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Posted: 01 May 2014 | 6:00 am
Just this morning God called, but the connection was bad so we quickly turned to SMS over my first shot of caffeine for the day. It seems, he explained in very few characters, that I have not been using enough references to real estate in my columns. So barring a quick trip to the confessional or at least the nearest men's room, I snapped off a quick selfie with my stunning latte and got stuck into the task at hand.
It's a smoking hot day as I now sit frying like crispy bacon in a car with an air-conditioner that is blowing more hot air then Bara.ck Obama.
The taxi driver insists on keeping the windows rolled up, just in case l take a suicide dive. Yet here we are, stuck at a chronic red light at the intersection of truth or dare.
My battered time machine has created alternative realities where at times it's hard to decide whether we are winding back the clock to the glam-fad days of the 1970s or have yet to evolve from monkeys. The jury is still out on that one, but thankfully, disco is dead (certainly good confirming that on a regular basis).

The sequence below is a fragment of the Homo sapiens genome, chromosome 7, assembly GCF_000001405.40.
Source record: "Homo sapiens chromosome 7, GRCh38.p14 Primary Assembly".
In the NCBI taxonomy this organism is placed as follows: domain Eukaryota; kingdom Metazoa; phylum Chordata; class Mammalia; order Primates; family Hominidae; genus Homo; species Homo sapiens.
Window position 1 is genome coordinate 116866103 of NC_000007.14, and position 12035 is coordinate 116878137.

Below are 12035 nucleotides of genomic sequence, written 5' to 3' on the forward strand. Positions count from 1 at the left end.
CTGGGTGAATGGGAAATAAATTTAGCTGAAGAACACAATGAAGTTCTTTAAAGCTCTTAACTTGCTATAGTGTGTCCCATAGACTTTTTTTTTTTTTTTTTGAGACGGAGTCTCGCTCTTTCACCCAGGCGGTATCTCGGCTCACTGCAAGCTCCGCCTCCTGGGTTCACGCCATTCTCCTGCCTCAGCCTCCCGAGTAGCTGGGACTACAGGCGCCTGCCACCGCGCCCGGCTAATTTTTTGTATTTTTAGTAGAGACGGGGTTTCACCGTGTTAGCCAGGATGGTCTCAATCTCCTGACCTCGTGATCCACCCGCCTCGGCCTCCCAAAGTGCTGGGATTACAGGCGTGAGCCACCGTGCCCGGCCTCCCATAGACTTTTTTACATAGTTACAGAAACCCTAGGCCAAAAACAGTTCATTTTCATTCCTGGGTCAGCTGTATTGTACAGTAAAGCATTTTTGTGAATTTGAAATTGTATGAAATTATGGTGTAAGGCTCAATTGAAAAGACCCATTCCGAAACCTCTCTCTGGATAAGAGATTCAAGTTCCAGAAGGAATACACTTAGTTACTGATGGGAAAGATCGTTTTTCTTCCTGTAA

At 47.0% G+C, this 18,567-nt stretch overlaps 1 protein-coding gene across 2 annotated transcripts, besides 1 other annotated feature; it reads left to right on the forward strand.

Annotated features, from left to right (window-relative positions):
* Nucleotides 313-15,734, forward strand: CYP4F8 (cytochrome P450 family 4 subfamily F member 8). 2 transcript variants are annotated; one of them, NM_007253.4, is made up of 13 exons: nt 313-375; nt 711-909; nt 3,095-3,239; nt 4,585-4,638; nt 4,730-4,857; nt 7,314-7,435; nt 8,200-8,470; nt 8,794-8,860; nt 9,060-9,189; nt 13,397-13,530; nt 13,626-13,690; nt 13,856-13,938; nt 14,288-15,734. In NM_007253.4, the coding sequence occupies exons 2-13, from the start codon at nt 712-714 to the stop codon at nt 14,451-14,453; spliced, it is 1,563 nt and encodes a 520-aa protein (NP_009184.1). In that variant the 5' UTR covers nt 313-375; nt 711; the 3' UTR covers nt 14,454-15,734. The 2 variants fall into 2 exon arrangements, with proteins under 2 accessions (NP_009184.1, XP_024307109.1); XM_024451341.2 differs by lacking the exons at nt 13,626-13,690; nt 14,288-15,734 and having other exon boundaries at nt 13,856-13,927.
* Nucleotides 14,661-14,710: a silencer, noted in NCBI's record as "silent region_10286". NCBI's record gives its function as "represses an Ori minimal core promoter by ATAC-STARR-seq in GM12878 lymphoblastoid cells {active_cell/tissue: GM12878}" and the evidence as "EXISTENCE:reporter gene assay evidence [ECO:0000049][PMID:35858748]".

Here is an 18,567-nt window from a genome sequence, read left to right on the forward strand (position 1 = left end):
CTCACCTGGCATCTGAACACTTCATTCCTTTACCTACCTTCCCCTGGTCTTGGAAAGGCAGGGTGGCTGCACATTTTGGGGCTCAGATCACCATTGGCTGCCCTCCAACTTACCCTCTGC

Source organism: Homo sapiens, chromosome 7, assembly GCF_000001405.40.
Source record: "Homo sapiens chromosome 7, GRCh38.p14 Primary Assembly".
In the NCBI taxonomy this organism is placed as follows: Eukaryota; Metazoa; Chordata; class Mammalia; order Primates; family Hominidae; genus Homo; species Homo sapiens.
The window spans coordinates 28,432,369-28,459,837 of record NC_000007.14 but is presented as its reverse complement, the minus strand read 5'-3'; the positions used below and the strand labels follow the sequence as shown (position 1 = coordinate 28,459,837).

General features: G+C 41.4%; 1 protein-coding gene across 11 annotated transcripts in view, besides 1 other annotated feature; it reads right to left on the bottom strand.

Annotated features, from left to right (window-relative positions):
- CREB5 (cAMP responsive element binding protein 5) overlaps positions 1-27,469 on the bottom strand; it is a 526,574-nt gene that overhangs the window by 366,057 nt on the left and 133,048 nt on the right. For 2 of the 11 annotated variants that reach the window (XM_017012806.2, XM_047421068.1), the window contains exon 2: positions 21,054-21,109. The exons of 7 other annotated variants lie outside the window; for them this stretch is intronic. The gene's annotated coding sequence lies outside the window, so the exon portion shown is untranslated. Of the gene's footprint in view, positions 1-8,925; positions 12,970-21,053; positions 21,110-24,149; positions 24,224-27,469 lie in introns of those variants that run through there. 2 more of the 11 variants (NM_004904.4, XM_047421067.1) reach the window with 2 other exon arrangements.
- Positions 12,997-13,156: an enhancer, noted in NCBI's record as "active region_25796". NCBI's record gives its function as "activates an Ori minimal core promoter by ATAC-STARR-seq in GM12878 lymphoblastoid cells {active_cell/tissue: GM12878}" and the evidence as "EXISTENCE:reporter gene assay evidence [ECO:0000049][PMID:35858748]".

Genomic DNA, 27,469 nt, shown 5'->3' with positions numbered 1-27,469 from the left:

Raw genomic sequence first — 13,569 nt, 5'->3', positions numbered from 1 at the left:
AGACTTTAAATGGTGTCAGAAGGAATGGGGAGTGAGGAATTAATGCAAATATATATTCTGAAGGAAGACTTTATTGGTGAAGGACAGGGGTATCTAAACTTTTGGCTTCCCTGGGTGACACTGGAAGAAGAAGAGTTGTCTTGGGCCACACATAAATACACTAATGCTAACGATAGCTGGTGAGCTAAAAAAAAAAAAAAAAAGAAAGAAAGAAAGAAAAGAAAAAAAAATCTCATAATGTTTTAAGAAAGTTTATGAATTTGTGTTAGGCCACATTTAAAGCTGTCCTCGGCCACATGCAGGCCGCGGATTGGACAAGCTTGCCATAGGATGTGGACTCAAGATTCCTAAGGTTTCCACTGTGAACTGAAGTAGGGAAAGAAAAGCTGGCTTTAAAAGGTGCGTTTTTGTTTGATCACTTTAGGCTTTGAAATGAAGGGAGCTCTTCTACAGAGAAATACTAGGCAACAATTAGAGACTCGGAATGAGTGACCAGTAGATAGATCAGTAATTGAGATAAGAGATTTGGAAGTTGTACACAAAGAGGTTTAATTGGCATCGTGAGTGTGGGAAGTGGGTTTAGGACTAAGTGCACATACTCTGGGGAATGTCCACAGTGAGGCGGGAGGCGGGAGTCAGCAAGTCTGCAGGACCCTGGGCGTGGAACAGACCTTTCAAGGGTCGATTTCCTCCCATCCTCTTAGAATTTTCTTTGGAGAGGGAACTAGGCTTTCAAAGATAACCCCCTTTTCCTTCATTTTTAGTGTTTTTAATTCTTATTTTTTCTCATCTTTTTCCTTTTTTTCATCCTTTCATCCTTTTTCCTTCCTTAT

Real estate circa 2014 is sitting next to me at the same four-way intersection with the engine on idle. Steam is rising from the streets and I can't quite make out who is driving given those ultra tinted windows. Whoever it is, they have taken to the road in a drastic, plastic Korean vehicle that looks like road kill from a Transformers sequel.
Ever since the bad, bad wolf known as the global financial meltdown, developers have been keen to pimp their rides and focus on small and cheap. They've lost their obsessive compulsion with quality over quantity and now it's purely a numbers game. Even in the luxury space, which is damned expensive, faux celebrity and branding have eclipsed the push for a long lasting labour of love.
While show villas, condominiums and flashy, pointy buildings glitter from top to bottom, there is little attention paid to making these visions of beauty last. Sadly, craftsmanship seems now to be the domain of stoic Swiss watchmakers or the vessels of perma-tanned billionaire sailors on a voyage to the melanoma ward.
We want, we like, we buzz all at the same time, and when the batteries fail on our smartphones, with the flick of a switch a second or third phone emerges from nowhere. It's all about quantity and never mind getting run over by Mad Max in that Korean SUV, next month he will move up to a newer model.
Forget about rust never sleeping, there is not even time for rust to set in. As the boom flattens, and the dust settles in the coming decade, both real estate buyers and developers may have to look into the mirror - if it hasn't disintegrated the first month after handover - and look to the past for lessons learned.
Fads will fade and size does matter, but quality always makes a great dinner companion.
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